3 May 2019

More bank holidays would mean less freedom for workers


As you read this, I hope to be stood outside a pub, a pint of cider in my hand and the evening sunshine on my face enjoying the start of a long weekend. Many others will also be enjoying this moment. Millions use the bank holiday as an opportunity to travel, spend time with friends and family and get jobs done that they otherwise don’t have time for. Jeremy Corbyn thinks that they are such a good idea that he would introduce an extra four each year if Labour got into power.

It isn’t difficult to understand the appeal of four extra days off work. But are they really a good idea?

First, let’s look at the economic impact of the proposal. It was pointed out by Corbyn that four extra bank holidays would help boost the economy. It’s true that bank holidays are good for some sectors, especially pubs and restaurants, but this boost is not spread across all sectors. The CEBR calculates that while the 15 per cent of the economy including the hospitality industry does benefit, approximately 47 per cent of businesses suffer. In fact, the total annual cost to the UK economy from bank holidays is almost £19 billion a year.

We also have historical evidence of the economic impact of an extra bank holiday. Back in April 2011, we were given a day off to watch William and Kate tie the knot. While an excuse for me to avoid revising for finals was welcome, it is estimated to have cost the economy between £1.2 billion and £6 billion. The bank holiday in June 2012 to commemorate The Queen’s Diamond Jubilee costed and estimated £1.6 billion by even the most sympathetic estimates.

So, the economic argument against introducing more bank holidays is clear. But of course, it is not just about money. The UK has far fewer public holidays than other countries. England and Wales have 8, Northern Ireland has 10, whereas France has 12, Spain has 14, and Japan has 16. Furthermore, the Centre for Economic Performance at LSE have found that introducing more bank holidays might improve the UK’s well-being.

Besides the fact that economic growth is the driving force behind improved living standards, improved well-being is obviously a benefit too. But it is not clear that we would all equally benefit from having more time off. The new public holidays would land on March 1, March 17, April 23, and November 30. These are all at times of the year in which the weather is worse and will typically take place mid-week. Workers might therefore be forced to take a day off in rainy March or cold November. What is more, the ones in March and April are close not only to each other, but also to other bank holidays and could cause stress and disruption to the routines of schools and families with young children rather than improve standards of well-being.

It would also cause disruption for those on low wages. Bar staff, kitchen assistants and waiters are expected to work more demanding and more demoralising hours on bank holiday weekends and again, those with young families can find it especially difficult to find childcare when everyone is off.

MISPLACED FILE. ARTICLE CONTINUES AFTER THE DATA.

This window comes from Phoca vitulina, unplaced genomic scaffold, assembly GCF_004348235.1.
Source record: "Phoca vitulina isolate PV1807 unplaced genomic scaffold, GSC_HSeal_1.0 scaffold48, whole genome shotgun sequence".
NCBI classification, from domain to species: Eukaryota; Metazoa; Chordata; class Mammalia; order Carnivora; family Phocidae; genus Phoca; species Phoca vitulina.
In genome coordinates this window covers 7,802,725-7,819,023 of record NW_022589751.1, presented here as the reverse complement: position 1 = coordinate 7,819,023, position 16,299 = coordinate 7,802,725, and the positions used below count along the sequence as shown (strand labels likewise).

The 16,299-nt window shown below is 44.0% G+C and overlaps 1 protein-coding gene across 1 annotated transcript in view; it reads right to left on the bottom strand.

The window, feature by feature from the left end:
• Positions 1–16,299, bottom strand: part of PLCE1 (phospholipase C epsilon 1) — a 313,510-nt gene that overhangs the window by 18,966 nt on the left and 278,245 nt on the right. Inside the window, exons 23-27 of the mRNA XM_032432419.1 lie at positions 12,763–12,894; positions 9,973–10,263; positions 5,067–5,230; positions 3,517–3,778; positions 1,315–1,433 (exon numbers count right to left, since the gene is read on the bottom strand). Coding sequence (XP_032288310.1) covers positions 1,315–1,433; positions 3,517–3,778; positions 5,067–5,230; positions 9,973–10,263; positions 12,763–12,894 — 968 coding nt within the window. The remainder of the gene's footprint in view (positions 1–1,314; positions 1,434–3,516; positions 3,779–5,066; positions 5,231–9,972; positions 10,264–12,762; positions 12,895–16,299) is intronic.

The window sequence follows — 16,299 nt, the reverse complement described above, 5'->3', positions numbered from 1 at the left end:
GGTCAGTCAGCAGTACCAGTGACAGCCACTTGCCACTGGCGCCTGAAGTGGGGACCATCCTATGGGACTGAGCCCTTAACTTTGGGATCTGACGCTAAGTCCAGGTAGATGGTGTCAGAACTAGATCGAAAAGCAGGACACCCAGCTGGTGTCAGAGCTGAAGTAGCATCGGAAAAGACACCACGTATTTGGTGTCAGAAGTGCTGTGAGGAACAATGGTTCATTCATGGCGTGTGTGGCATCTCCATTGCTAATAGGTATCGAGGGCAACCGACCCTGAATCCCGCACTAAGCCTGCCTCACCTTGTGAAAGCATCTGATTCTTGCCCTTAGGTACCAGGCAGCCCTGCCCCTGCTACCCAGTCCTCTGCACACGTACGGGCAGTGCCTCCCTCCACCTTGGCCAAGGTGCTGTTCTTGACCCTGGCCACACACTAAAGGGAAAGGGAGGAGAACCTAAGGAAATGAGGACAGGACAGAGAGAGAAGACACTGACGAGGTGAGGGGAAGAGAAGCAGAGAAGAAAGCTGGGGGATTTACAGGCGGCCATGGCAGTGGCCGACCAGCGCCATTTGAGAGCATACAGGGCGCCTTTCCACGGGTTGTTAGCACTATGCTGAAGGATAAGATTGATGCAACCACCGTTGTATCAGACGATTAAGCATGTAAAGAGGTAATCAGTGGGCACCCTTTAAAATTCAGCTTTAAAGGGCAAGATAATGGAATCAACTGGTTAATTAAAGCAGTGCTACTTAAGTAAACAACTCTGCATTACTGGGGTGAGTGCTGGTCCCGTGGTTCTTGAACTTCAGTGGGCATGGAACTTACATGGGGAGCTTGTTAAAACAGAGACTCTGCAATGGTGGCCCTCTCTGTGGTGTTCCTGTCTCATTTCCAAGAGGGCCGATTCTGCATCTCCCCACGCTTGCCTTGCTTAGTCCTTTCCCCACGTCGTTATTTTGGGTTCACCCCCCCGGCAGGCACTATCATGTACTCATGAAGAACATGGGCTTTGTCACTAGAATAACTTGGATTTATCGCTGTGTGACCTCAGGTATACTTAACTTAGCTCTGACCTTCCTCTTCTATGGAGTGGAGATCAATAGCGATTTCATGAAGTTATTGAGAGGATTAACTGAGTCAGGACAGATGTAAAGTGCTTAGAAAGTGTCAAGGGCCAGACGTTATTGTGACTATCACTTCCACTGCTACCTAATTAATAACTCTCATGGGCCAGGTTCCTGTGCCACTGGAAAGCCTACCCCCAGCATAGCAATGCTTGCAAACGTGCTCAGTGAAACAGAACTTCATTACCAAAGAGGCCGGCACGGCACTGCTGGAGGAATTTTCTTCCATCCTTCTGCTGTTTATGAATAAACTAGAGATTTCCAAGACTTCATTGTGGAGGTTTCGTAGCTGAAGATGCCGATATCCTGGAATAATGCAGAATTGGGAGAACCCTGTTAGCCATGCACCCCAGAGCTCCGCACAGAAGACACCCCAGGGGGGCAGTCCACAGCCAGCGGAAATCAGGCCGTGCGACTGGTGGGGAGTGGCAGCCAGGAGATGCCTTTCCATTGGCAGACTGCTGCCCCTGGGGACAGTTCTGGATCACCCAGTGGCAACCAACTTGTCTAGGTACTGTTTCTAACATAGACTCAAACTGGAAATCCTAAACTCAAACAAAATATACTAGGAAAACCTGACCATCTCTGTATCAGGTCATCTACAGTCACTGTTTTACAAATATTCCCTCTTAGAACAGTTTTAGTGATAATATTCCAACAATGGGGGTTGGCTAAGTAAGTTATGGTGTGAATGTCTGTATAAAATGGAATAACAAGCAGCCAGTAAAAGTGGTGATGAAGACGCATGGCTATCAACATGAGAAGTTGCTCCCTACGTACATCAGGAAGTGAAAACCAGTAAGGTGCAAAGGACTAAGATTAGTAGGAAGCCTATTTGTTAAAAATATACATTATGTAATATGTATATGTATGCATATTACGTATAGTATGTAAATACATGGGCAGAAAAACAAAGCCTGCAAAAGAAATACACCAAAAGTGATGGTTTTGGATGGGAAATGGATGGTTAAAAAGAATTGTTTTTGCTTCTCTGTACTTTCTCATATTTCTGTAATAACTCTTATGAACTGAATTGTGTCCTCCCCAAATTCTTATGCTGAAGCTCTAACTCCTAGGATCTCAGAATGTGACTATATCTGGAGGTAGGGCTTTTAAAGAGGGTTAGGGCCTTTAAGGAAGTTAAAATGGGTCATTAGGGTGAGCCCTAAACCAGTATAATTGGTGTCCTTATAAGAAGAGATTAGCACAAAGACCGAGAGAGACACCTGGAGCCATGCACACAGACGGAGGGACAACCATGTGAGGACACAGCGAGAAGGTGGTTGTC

It is important to ensure that workers are not being exploited by unscrupulous employers and holidays can do a lot to improve working situations. However, instead of introducing more bank holidays, the government should give people more flexibility in deciding when to take time off.

In most roles, a worker is entitled to 5.6 weeks’ paid holiday a year and employers can choose to include bank holidays as part of this annual leave. This clearly represents a cost for businesses, who are paying their workers not to work. As such, they have to factor it into their finances and their savings trickle down into lower wages for employees.

But what if you do not want to take 5.6 weeks off work and would prefer to earn more money? Or what if you’re financially secure and would prefer to take more holiday? In the majority of cases, the answer to these questions is, tough luck.

It is the government that prevents workers and employers from negotiating a contract that takes into account individual worker preferences. The same restrictions can be found in Sunday trading laws. Although many enjoy those extra hours off on a Sunday, not everyone does. Some people would rather work long hours on a Sunday if it meant that they earned more money.

Increased flexibility regarding working hours and holidays could allow those on the lowest incomes to increase their wages and would potentially create a huge improvement to their standard of living.

Bank holidays are therefore economically harmful and rather than introducing more of them, the government should abolish them entirely. The rules about when and for how long people can work will inevitably lead to lower wages, a problem that greater worker flexibility can naturally resolve. Not only would it improve an economy and raise wages, but it would focus these benefits primarily on those with the lowest incomes.

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Ben Ramanauskas is a Policy Analyst at the Taxpayers' Alliance.